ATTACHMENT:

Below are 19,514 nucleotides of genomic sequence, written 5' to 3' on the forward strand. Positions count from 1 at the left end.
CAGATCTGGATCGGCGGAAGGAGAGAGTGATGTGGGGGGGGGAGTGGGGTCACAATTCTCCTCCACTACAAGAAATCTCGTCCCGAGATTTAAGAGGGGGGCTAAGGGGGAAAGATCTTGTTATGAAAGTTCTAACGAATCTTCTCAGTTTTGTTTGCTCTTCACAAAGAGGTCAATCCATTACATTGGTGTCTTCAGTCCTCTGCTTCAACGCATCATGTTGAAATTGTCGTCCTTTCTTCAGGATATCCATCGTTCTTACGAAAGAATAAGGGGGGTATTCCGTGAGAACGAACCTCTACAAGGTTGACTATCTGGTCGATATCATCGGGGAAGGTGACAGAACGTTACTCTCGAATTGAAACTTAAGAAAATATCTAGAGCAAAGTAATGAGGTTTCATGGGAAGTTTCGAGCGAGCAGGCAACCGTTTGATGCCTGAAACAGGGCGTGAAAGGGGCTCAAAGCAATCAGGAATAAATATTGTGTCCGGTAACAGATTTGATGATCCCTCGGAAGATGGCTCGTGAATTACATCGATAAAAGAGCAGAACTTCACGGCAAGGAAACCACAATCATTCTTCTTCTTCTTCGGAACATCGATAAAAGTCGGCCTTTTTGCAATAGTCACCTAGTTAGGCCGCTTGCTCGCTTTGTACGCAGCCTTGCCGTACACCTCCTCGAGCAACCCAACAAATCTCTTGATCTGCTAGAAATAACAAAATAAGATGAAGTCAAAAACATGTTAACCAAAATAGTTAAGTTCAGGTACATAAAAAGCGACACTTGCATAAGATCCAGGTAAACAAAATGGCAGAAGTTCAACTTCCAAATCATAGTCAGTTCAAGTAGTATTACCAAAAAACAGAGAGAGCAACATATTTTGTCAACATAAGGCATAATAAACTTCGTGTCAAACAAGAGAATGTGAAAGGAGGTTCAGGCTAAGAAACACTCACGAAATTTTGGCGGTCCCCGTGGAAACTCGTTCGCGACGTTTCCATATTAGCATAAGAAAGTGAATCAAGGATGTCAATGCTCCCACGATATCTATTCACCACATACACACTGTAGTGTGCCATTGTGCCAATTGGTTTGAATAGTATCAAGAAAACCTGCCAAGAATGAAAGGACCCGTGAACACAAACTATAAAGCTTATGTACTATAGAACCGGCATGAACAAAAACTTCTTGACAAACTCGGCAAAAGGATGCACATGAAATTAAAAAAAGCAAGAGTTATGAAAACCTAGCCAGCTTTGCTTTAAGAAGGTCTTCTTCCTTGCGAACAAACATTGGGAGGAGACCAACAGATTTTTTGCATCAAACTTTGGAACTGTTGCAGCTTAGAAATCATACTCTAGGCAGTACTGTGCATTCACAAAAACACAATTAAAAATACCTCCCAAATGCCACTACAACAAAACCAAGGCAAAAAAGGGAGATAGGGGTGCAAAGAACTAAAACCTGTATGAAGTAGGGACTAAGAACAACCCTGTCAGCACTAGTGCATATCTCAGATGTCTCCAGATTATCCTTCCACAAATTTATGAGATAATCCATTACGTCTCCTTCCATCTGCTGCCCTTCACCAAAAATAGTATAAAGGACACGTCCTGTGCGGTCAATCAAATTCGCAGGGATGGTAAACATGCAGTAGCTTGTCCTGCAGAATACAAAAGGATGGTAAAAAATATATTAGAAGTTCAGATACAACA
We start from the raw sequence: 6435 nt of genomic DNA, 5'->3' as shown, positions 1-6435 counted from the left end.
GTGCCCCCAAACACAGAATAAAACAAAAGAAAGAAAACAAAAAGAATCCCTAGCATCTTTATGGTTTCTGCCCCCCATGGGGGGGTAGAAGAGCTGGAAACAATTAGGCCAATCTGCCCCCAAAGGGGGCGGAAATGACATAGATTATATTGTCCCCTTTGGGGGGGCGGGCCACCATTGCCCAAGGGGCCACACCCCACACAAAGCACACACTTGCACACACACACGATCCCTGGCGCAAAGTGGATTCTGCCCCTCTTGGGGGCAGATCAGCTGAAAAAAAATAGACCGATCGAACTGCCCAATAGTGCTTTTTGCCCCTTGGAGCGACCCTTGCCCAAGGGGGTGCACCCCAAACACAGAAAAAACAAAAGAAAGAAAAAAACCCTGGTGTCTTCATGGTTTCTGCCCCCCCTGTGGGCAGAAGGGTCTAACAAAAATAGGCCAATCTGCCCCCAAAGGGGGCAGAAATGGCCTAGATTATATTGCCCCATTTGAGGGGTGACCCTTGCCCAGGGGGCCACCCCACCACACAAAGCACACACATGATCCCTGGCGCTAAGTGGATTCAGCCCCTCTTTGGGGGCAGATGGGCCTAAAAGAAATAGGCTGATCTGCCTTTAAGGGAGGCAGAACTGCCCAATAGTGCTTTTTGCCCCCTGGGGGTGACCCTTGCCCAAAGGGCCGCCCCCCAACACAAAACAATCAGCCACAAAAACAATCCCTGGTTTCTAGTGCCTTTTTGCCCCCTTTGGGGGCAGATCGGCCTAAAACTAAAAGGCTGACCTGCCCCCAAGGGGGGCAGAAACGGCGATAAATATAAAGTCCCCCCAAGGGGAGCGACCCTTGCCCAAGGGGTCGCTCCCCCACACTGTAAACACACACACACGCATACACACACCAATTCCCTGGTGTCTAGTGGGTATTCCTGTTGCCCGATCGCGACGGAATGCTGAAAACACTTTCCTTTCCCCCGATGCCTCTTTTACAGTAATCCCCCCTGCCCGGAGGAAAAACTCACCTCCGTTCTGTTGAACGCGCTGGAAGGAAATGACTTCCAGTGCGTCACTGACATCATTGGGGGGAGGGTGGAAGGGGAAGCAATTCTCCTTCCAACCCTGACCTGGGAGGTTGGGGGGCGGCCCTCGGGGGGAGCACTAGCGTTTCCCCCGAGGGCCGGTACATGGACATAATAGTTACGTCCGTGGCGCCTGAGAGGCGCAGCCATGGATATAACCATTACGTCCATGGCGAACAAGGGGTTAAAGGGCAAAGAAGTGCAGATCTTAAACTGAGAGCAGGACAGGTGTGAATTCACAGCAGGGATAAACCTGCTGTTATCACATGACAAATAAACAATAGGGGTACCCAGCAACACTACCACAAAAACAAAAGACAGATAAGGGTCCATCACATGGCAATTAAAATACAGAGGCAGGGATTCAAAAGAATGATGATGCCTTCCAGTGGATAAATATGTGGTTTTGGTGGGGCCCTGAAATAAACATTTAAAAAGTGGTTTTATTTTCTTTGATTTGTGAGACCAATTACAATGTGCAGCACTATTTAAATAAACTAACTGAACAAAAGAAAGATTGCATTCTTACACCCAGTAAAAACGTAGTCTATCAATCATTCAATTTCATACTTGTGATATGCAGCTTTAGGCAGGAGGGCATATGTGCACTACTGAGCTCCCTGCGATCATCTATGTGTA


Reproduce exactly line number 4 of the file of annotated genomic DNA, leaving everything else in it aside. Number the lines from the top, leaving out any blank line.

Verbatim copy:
GTGCCCCCAAACACAGAATAAAACAAAAGAAAGAAAACAAAAAGAATCCCTAGCATCTTTATGGTTTCTGCCCCCCATGGGGGGGTAGAAGAGCTGGAAACAATTAGGCCAATCTGCCCCCAAAGGGGGCGGAAATGACATAGATTATATTGTCCCCTTTGGGGGGGCGGGCCACCATTGCCCAAGGGGCCACACCCCACACAAAGCACACACTTGCACACACACACGATCCCTGGCGCAAAGTGGATTCTGCCCCTCTTGGGGGCAGATCAGCTGAAAAAAAATAGACCGATCGAACTGCCCAATAGTGCTTTTTGCCCCTTGGAGCGACCCTTGCCCAAGGGGGTGCACCCCAAACACAGAAAAAACAAAAGAAAGAAAAAAACCCTGGTGTCTTCATGGTTTCTGCCCCCCCTGTGGGCAGAAGGGTCTAACAAAAATAGGCCAATCTGCCCCCAAAGGGGGCAGAAATGGCCTAGATTATATTGCCCCATTTGAGGGGTGACCCTTGCCCAGGGGGCCACCCCACCACACAAAGCACACACATGATCCCTGGCGCTAAGTGGATTCAGCCCCTCTTTGGGGGCAGATGGGCCTAAAAGAAATAGGCTGATCTGCCTTTAAGGGAGGCAGAACTGCCCAATAGTGCTTTTTGCCCCCTGGGGGTGACCCTTGCCCAAAGGGCCGCCCCCCAACACAAAACAATCAGCCACAAAAACAATCCCTGGTTTCTAGTGCCTTTTTGCCCCCTTTGGGGGCAGATCGGCCTAAAACTAAAAGGCTGACCTGCCCCCAAGGGGGGCAGAAACGGCGATAAATATAAAGTCCCCCCAAGGGGAGCGACCCTTGCCCAAGGGGTCGCTCCCCCACACTGTAAACACACACACACGCATACACACACCAATTCCCTGGTGTCTAGTGGGTATTCCTGTTGCCCGATCGCGACGGAATGCTGAAAACACTTTCCTTTCCCCCGATGCCTCTTTTACAGTAATCCCCCCTGCCCGGAGGAAAAACTCACCTCCGTTCTGTTGAACGCGCTGGAAGGAAATGACTTCCAGTGCGTCACTGACATCATTGGGGGGAGGGTGGAAGGGGAAGCAATTCTCCTTCCAACCCTGACCTGGGAGGTTGGGGGGCGGCCCTCGGGGGGAGCACTAGCGTTTCCCCCGAGGGCCGGTACATGGACATAATAGTTACGTCCGTGGCGCCTGAGAGGCGCAGCCATGGATATAACCATTACGTCCATGGCGAACAAGGGGTTAAAGGGCAAAGAAGTGCAGATCTTAAACTGAGAGCAGGACAGGTGTGAATTCACAGCAGGGATAAACCTGCTGTTATCACATGACAAATAAACAATAGGGGTACCCAGCAACACTACCACAAAAACAAAAGACAGATAAGGGTCCATCACATGGCAATTAAAATACAGAGGCAGGGATTCAAAAGAATGATGATGCCTTCCAGTGGATAAATATGTGGTTTTGGTGGGGCCCTGAAATAAACATTTAAAAAGTGGTTTTATTTTCTTTGATTTGTGAGACCAATTACAATGTGCAGCACTATTTAAATAAACTAACTGAACAAAAGAAAGATTGCATTCTTACACCCAGTAAAAACGTAGTCTATCAATCATTCAATTTCATACTTGTGATATGCAGCTTTAGGCAGGAGGGCATATGTGCACTACTGAGCTCCCTGCGATCATCTATGTGTA